W3C home > Mailing lists > Public > www-svg@w3.org > June 2011

Re: which version is correct?

From: Alex Danilo <alex@abbra.com>
Date: Thu, 16 Jun 2011 12:48:14 +1000
Message-Id: <ES3VML.95FNQ90LIAEF@abbra.com>
To: "David Dailey" <ddailey@zoominternet.net>
Cc: "'www-svg'" <www-svg@w3.org>
Hi David,

--Original Message--:
>In the SVG WG’s familiar example of composite filters at http://www.w3.org/TR/SVGFilterPrimer12/examples/filters01.svg ...
>I recently had occasion to look a bit more closely. Four browsers make reasonable attempts at pulling it off: Chrome, Opera, IE/ASV and FF4.
>ASV and Chrome are fairly close to one another, with Opera’s version being darker and more “tubefy” like and FF’s being considerably lighter. The differences become much more apparent as the graphic is scaled to fill a larger part of the screen (by, for example simply removing the part of the code that specifies the size of the SVG as width="7.5cm" height="5cm" ). 
>My question :  which version is closest to what the spec says? 

A very good question - and also very hard to be sure of. I guess a clean room implementation from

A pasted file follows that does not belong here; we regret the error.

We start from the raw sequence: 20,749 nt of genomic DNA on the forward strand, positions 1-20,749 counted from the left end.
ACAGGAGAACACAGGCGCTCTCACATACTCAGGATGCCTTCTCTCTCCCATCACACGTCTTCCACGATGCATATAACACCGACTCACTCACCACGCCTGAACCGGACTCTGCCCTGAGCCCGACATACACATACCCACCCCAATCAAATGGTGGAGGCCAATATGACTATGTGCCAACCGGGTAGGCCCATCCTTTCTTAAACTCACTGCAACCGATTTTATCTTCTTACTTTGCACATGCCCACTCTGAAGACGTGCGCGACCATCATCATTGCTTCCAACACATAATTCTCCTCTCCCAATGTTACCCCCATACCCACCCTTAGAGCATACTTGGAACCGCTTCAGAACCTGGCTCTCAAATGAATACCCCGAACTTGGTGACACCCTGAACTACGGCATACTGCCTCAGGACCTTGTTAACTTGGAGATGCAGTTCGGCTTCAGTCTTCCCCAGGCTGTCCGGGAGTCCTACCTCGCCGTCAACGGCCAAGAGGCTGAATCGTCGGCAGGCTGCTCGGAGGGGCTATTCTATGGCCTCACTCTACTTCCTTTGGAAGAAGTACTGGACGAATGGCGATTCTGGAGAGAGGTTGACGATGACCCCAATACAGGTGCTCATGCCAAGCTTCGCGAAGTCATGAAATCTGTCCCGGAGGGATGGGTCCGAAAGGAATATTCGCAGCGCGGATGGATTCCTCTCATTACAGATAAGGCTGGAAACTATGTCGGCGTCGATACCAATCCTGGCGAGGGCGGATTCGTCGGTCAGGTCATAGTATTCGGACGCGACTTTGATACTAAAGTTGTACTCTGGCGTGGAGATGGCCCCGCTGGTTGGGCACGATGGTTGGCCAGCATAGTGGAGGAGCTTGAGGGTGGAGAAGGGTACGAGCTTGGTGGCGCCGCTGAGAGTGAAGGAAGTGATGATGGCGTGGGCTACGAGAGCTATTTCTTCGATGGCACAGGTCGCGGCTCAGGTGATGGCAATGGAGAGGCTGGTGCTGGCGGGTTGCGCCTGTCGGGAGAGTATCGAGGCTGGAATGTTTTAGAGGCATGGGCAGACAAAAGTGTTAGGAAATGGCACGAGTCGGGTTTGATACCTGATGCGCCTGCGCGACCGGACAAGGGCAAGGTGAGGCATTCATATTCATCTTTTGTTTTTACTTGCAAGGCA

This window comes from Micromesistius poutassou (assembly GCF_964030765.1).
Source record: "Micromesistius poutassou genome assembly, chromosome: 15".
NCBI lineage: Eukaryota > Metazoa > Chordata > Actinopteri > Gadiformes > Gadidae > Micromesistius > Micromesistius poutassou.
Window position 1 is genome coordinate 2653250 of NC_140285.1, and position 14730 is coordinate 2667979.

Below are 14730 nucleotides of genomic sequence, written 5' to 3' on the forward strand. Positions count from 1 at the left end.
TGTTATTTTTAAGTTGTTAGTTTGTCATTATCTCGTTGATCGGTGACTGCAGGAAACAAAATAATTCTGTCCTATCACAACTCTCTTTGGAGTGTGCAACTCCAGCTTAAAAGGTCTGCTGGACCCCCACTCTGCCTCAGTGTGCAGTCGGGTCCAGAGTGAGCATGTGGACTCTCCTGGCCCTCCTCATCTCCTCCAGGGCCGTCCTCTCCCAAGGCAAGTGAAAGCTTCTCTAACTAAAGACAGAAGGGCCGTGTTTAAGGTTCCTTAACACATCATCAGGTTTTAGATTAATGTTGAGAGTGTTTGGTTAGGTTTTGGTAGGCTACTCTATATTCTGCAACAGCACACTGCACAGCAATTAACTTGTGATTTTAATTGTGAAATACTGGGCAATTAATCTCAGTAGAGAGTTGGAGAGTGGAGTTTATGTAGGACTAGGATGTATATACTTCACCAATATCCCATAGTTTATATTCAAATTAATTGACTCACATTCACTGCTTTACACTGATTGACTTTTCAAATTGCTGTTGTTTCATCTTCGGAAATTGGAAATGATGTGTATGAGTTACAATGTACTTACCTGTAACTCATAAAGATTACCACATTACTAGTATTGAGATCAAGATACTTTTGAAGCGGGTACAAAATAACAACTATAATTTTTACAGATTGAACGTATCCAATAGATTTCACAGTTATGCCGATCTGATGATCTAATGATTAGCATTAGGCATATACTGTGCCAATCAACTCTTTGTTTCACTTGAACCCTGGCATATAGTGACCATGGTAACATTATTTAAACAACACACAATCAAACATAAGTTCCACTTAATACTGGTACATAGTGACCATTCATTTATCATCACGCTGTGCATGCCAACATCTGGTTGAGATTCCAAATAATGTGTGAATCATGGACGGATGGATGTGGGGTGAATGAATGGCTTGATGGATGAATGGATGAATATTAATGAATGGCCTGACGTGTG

just the spec. might be able to answer that question, but it's not likely to be simple. There are a number
of things that can affect the example - like was the correct colour space used for filtering (linearRGB
as default) - and how many bits per channel were used, were overshoots clamped before the end of
the compositing pipe or at each stage, etc.

>A meta-question: is the spec intended to nail such issues to such accuracy that these browser differences will one day cease to exist, or is it intended to give each implementer such freedom as to interpret the spec with her own corporate flair?

I don't think the differences you're seeing are kosher. The implementations should be close enough
that a trained eye would be needed to pick any difference. In that example the differences are far
too large to tolerate.

Of course, more content on the web using filters might push the implementations to clean up any
differences, as would more comprehesive tests so that the implementers have something to
compare with (chicken and egg again).

>Ultimately, if SVG is to be used for things like trademarks (or other things requiring high precision reproducibility) , then a  trademark applicant may need to cover a lot more bases in specifying the range of art that is sought to be protected.

Totally agree with you here.


>Thanks for sharing your opinions, as I’m not sure all will agree.
Received on Thursday, 16 June 2011 02:48:48 UTC

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